But when you tweet about it every morning, this is the front of every newspaper and every 24-hour news cycle because it's just natural that it would be.

TAPPER: What did you make of the president's attorney, Jay Sekulow, going on the Sunday shows, including "STATE OF THE UNION" yesterday and basically contradicting the president? The president had said that he was under investigation and took a slam at Rosenstein, and then Sekulow, his lawyer, came on and said he's not under investigation.

I mean, I don't know what the American people are supposed to think.

KINZINGER: This is another concern I have. Truth matters. And lately, you know, on both sides of the aisle, frankly, there's been this idea that truth only matters if it benefits your side, if it makes your side look good.

I think when we talk about the shooting and the political tone, some of this is the case. You only look at things that comport with your world view. I think in this case, you know, do we know if the president is under investigation or not? I haven't heard so I can't answer that.

The president said he is, but when his folks come out and say the opposite, I would -- again, if I was giving advice to the White House right now, it's just, get your message together. There may be competing interests in the White House, there are maybe competing interests in the White House, there are competing interests in every White House, but get your message together and present a unified front and always pivot the same what you want to do for the American people.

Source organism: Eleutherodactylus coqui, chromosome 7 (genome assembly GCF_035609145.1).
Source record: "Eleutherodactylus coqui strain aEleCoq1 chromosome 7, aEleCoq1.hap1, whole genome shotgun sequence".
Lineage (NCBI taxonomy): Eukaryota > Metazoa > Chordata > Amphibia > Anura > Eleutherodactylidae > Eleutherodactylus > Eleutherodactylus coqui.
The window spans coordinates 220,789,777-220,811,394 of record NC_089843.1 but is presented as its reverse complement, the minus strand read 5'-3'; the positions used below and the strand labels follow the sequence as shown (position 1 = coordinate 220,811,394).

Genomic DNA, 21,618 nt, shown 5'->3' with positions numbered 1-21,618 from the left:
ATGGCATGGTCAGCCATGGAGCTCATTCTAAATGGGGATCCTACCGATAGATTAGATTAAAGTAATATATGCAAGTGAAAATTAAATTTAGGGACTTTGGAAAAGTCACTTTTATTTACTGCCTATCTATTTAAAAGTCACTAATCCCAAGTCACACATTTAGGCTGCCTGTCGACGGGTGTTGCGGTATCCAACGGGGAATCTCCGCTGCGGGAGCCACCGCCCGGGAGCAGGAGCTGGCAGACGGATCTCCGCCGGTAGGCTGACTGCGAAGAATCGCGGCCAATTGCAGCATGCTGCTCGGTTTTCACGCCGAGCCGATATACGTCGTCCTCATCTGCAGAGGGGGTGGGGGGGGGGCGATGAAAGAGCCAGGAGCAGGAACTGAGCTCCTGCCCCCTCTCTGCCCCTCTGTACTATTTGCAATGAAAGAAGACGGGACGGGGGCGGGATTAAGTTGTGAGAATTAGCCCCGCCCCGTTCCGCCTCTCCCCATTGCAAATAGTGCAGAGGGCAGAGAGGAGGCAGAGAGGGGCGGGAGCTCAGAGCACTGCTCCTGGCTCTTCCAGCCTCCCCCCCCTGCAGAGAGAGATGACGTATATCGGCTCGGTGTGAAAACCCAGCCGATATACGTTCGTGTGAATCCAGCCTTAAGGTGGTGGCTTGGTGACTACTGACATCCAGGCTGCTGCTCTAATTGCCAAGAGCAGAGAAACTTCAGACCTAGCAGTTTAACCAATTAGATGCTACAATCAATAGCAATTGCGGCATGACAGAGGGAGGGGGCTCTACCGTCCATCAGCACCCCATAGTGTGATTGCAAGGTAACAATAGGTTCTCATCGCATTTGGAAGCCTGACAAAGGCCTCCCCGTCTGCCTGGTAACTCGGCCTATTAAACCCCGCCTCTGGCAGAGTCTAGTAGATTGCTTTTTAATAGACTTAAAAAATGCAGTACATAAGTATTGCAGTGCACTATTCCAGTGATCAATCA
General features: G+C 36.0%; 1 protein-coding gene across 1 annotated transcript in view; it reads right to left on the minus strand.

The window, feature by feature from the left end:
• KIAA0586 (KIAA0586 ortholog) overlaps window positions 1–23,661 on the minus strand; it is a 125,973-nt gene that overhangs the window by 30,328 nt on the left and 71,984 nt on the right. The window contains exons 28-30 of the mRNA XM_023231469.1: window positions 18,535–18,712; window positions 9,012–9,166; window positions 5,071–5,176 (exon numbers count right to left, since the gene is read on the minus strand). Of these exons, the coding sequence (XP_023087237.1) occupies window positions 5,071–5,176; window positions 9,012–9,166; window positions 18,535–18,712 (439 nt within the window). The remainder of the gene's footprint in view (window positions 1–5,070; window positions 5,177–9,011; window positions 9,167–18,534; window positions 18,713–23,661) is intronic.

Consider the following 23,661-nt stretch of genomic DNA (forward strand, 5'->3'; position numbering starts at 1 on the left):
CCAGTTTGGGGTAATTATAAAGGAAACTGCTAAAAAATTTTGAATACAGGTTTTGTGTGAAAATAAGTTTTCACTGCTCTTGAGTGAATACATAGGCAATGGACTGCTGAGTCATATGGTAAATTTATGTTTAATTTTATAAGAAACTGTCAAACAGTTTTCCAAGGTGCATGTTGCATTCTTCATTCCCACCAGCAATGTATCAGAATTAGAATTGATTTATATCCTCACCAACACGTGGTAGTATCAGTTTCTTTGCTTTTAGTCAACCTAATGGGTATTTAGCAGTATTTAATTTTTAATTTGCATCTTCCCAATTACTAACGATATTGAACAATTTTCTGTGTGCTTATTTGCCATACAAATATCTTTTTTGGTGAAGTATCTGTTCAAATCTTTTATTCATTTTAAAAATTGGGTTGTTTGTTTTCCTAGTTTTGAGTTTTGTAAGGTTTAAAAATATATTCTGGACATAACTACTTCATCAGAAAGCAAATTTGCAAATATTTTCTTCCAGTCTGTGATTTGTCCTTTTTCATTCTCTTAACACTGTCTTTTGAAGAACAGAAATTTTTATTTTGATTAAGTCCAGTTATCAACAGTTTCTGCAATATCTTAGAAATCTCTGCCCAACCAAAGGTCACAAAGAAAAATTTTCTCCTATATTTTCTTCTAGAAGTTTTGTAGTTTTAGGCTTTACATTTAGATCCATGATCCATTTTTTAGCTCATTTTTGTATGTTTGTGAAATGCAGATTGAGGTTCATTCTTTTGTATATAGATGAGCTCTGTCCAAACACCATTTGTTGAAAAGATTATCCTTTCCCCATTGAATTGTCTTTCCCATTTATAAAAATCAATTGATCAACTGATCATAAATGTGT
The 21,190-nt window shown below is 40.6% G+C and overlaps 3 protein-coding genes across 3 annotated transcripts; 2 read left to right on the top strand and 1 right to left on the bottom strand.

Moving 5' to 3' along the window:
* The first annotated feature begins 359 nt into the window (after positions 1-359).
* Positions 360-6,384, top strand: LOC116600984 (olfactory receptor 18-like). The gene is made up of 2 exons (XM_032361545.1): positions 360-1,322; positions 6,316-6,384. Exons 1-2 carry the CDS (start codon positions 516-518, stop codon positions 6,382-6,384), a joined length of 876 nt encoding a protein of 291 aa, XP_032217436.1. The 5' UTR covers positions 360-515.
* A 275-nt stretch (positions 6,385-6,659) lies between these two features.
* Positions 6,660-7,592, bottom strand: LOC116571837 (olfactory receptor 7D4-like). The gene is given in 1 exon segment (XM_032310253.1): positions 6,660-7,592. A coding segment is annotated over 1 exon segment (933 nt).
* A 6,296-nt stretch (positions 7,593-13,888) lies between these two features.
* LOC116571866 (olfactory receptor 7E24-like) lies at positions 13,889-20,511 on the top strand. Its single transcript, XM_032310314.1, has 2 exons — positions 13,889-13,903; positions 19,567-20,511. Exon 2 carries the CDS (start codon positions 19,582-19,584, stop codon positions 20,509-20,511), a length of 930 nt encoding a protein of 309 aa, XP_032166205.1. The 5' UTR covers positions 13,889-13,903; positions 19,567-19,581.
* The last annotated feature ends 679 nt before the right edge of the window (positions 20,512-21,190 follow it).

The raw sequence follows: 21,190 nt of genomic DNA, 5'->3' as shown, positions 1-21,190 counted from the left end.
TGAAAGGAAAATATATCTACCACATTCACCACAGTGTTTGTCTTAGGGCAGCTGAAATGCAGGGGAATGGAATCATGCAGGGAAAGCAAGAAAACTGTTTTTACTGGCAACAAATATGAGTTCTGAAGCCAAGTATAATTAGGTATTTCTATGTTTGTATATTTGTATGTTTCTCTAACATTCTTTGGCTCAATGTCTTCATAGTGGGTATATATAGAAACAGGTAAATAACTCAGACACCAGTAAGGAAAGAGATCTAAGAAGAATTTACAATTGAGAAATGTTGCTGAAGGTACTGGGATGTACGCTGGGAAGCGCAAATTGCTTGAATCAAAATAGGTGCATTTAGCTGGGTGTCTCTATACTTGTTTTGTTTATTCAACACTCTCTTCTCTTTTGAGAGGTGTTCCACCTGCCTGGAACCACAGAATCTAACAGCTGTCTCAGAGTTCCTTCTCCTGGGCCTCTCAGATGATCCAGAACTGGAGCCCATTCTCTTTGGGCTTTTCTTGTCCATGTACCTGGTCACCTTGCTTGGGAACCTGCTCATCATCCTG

I think that's beneficial for the American people. It's beneficial for Republicans. It would ultimately be beneficial for President Trump.

TAPPER: Congressman Adam Kinzinger of Illinois -- thank you so much, sir. Always good to see you.

Two terror investigations under way in two different cities after two separate attacks just hours apart. What are we learning about a car filled with explosive and a van that plowed into a crowd? Stick around.

(COMMERCIAL BREAK)

[16:28:50] TAPPER: Welcome back to THE LEAD.

A man driving a car full of weapons and explosives ram up into a police van on the Champs-Elysees earlier today. A source close to the investigation tells CNN that a -- I'm sorry, tells a French wire service that the attacker was a 31-year-old man who had been on police radar since 2015. Authorities said he is now dead after being taken down by officers. The French interior minister said the driver had weapons and enough

explosives to detonate the car. This is the second time in just two months that police were targeted on the iconic boulevard. In April, a man shot at police officers also on the Champs-Elysees, killing one officer and wounding two others.

Turning now to new developments in last night's terrorist attack outside a mosque in London. British media have identified the terrorist as 37-year-old Darren Osborne. He's accused of plowing a van into a group of Muslim worshippers marking the end of the holy month of Ramadan. At least one person has been killed, though it's not clear if his death is directly attributed to the incident. Several other individuals have been hospitalized.

Late today, White House Press Secretary Sean Spicer said the president's thoughts and prayers are with the victims in London. But President Trump has yet to comment himself personally on Twitter as he frequently does when the attacker is an Islamist terrorist.

Let's get right to CNN's Fred Pleitgen in London.

And, Fred, was Osborne, this white male who launched this terrorist attack on these Muslims, innocent Muslims, was he on anybody's radar screen?